Mentions: Sugar memory is most robustly expressed in hungry flies [53] whereas thirst promotes the expression of water memory [6••]. It seems possible that forming these memories in different zones on the MB provides a simple organizational scaffold onto which additional control can be differentially exerted. The MB-MP1 [PPL1-γ1pedc] DANs provide the inhibitory constraint of satiety on the expression of sugar memory [53]. The MB-MP1 [PPL1-γ1pedc] neurons can also convey short term aversive memory reinforcement [28] suggesting that negative reinforcement and motivational processes are tightly interlinked in the MB. MP1 [PPL1-γ1pedc] neurons have also been implicated in the transition between different memory phases [54, 55] and forgetting [56]. It is interesting to note that the MB-MP1 [PPL1-γ1pedc] neurons occupy the same zones in the heel and peduncle as the GABA-ergic MVP2 [MBON-γ1pedc > α/β], whose activation drives approach behavior [46••]. The anatomy of MVP2 [MBON-γ1pedc > α/β] suggests that they are feed-forward local MB inhibitory interneurons (Figure 3). It therefore seems plausible that the internal state of hunger also skews the balance of MBON pathways so that those favoring approach are preferentially activated by relevant trained odors. In addition, such a function would indicate that the first layer of MBON integration is within the MB itself. It will be important to determine the role of other neurons that connect MBON zones [32••, 36, 37••] and whether the thirst-dependence of water memory expression [6••] involves a similar DAN control mechanism to that of sugar memory. DANs that innervate the tip of the β′ lobe control the thirst dependence of water vapor seeking in naïve flies [6••]. In addition, DANs and MBONs have been implicated in hunger-dependent modulation of naïve responses to carbon dioxide [15•], temperature preference [57, 58], and the regulation of sleep [46]. Therefore, DAN-driven modulation of the MB does not exclusively gate learned behaviors and might more broadly control the expression of state-dependent goal-directed behaviors.


Olfactory learning skews mushroom body output pathways to steer behavioral choice in Drosophila.

Owald D, Waddell S - Curr. Opin. Neurobiol. (2015)

Model how local feed-forward inhibitory interneurons in the MB could mediate the motivational control of sugar memory retrieval. (a) The MB-MP1 [PPL1-γ1pedc] DANs that innervate the heel and peduncle of the MB provide the inhibitory constraint of satiety on the expression of sugar reward memory [53]. The MB-MP1 presynaptic terminals overlap with the dendrites of the GABAergic MVP2 [MBON-γ1pedc > α/β] (dark blue) [46••] suggesting that MB-MP1 DANs drive plasticity between KC synapses in these regions and the MVP2 MBONs. In the satiated fly the MB-MP1 DANs are tonically active/on and therefore inhibit odor-drive to MVP2, reducing feed-forward inhibition to MBON junctions, such as M4 [MBON-β2 β′2a, MBON-β′2mp] and M6 [MBON-γ5β′2a] outputs on the horizontal lobe tips that drive avoidance. This situation inhibits the expression of reward memories. (b) In hungry flies the MB-MP1 neurons are inhibited/turned off by the action of Neuropeptide F [53]. This results in increased odor-drive to MVP2 and therefore more feed-forward inhibition (MVP2 neuron now light blue) to MBON avoidance pathways (dashed red arrows). This situation favors expression of conditioned odor approach behavior. Interestingly, only nutrient-dependent sugar memory expression requires the flies to be hungry [32••] and MVP2 innervates the relevant α1 zone of the MB. Furthermore, water-reinforced memory expression is promoted by thirst and not hunger and the MVP2 neuron does not seem to have an arbor in the γ4 water-reinforcement zone. A similar mechanism could provide state-dependence to visual and tastant memories.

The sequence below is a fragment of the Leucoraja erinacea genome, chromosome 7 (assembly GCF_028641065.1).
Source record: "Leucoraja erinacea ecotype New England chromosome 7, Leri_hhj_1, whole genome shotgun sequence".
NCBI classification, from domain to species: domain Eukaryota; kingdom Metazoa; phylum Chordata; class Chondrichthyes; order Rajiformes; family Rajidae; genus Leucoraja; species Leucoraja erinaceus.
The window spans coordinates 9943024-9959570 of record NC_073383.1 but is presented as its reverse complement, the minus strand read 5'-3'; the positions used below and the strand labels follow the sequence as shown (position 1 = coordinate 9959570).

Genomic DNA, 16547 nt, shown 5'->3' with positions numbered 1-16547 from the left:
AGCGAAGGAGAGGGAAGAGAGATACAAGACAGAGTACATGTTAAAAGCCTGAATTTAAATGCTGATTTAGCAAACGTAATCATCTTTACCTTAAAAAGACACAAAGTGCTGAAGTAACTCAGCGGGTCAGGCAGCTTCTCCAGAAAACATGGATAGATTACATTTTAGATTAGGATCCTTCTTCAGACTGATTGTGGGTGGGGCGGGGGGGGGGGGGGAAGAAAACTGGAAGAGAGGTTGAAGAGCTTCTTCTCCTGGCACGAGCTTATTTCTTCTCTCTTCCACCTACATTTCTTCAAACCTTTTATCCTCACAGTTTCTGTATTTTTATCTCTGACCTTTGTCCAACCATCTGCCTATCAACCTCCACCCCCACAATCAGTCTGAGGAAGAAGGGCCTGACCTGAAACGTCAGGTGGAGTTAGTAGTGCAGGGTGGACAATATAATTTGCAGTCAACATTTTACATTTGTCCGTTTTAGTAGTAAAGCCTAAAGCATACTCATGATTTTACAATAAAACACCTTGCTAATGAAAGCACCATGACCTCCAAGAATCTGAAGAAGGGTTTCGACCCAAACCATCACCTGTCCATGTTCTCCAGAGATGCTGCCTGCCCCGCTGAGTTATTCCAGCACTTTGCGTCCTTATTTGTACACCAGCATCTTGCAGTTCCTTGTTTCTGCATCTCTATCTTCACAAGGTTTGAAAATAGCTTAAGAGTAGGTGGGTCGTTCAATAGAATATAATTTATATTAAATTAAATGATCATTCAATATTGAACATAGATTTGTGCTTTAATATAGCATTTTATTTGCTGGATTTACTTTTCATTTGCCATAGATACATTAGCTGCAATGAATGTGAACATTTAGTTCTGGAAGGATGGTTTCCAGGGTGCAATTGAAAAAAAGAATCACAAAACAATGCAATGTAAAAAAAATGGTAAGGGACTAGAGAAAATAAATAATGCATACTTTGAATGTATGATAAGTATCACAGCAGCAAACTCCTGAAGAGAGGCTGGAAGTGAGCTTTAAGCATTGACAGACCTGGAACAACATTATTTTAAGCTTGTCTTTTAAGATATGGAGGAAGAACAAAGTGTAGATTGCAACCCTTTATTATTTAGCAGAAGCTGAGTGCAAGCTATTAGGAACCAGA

© Copyright Policy - CC BY-NC-ND
Related In: Results  -  Collection